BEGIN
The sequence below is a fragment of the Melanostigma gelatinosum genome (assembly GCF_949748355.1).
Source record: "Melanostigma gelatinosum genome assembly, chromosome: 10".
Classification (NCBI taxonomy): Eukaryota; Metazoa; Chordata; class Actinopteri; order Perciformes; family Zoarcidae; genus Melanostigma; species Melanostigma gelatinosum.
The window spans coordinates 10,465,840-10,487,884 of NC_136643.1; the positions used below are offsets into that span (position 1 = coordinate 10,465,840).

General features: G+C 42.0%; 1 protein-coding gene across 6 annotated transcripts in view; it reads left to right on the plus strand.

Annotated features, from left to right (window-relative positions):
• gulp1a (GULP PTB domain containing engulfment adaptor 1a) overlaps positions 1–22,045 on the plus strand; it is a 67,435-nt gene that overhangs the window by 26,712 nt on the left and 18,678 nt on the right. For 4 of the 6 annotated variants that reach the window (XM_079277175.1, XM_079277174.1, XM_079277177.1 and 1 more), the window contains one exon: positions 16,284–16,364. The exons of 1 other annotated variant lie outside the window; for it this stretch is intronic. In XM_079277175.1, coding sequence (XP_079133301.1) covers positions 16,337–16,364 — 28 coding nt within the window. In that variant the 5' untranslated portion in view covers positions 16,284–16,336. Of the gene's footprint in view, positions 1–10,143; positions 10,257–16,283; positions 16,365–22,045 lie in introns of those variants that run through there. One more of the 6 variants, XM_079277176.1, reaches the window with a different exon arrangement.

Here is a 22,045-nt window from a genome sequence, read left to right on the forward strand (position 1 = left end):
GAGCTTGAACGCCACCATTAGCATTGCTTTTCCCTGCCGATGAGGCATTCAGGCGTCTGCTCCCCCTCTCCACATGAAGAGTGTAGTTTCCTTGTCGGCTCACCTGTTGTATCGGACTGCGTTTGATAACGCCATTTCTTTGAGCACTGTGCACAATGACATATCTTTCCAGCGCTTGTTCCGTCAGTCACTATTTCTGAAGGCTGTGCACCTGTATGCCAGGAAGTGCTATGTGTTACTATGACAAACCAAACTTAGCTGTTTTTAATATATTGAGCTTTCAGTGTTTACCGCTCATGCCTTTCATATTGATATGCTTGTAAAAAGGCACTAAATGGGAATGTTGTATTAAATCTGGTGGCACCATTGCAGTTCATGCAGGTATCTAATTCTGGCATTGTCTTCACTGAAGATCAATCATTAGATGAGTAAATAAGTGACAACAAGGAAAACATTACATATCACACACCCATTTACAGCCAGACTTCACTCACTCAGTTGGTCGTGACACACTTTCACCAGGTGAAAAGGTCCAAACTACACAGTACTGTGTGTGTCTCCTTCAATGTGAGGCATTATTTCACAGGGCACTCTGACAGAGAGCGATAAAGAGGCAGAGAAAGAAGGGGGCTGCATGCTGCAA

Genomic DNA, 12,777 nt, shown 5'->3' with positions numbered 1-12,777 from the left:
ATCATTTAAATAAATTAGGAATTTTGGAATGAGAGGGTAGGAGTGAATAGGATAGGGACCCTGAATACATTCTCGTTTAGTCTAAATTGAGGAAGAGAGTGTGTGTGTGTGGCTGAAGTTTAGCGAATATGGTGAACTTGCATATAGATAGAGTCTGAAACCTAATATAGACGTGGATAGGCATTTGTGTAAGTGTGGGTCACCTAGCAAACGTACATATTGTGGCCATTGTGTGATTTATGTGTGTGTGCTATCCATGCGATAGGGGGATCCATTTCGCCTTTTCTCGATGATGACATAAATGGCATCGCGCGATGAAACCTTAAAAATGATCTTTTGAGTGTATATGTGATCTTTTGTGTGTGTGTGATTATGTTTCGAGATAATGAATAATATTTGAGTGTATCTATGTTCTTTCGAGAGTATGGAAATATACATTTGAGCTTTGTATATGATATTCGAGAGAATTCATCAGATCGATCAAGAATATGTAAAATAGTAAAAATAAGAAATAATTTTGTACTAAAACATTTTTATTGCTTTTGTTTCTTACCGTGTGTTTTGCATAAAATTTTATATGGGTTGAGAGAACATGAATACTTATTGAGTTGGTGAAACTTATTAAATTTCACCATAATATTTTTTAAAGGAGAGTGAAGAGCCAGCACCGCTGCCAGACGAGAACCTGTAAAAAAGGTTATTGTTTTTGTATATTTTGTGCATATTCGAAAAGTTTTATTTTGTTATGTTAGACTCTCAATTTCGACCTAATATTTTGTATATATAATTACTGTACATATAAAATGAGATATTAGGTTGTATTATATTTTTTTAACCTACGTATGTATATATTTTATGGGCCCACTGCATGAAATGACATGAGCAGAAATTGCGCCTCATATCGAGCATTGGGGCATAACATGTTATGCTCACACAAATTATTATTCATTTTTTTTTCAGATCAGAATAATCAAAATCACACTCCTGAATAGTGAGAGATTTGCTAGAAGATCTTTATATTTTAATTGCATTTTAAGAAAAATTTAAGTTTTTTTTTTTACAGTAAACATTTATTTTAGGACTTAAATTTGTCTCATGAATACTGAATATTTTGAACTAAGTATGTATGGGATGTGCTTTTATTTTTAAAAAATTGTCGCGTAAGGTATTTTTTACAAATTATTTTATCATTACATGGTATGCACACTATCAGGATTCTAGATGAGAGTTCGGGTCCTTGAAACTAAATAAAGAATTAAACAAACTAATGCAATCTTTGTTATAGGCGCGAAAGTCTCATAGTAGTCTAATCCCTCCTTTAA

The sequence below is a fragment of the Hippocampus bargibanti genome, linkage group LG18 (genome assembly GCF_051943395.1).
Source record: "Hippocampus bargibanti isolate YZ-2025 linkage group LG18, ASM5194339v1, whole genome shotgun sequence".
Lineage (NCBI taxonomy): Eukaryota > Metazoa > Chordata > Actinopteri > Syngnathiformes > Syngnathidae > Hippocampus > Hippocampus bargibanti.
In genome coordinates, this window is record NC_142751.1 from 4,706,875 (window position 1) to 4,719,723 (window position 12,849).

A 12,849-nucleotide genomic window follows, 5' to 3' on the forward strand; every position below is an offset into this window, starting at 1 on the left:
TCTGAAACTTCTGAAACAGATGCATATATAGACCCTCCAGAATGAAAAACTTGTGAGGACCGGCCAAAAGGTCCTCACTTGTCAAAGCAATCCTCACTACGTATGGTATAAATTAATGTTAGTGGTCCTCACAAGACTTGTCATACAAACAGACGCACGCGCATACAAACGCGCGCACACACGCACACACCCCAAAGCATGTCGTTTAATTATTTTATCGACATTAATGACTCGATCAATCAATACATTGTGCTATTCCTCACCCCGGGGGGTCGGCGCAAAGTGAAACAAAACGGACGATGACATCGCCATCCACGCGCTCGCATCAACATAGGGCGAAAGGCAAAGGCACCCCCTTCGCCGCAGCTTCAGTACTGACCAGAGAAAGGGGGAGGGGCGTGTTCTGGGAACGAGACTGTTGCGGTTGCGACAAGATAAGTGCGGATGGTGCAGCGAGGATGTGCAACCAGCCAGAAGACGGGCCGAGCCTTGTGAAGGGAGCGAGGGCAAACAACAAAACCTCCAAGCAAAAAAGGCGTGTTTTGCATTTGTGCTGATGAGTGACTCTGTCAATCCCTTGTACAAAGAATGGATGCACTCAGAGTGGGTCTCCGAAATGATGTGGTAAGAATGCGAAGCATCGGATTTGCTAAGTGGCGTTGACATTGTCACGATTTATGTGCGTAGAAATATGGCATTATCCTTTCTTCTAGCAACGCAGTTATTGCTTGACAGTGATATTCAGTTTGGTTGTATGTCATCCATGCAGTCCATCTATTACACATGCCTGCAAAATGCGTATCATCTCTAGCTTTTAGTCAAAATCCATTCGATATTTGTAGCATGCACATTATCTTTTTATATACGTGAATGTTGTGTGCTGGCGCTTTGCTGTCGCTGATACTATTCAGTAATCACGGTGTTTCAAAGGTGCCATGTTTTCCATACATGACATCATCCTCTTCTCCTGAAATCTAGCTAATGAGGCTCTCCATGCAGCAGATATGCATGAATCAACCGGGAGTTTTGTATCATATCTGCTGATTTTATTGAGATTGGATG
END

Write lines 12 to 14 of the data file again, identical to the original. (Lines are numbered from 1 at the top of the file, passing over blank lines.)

The sequence below is a fragment of the Hippocampus bargibanti genome, linkage group LG18 (genome assembly GCF_051943395.1).
Source record: "Hippocampus bargibanti isolate YZ-2025 linkage group LG18, ASM5194339v1, whole genome shotgun sequence".
Lineage (NCBI taxonomy): Eukaryota > Metazoa > Chordata > Actinopteri > Syngnathiformes > Syngnathidae > Hippocampus > Hippocampus bargibanti.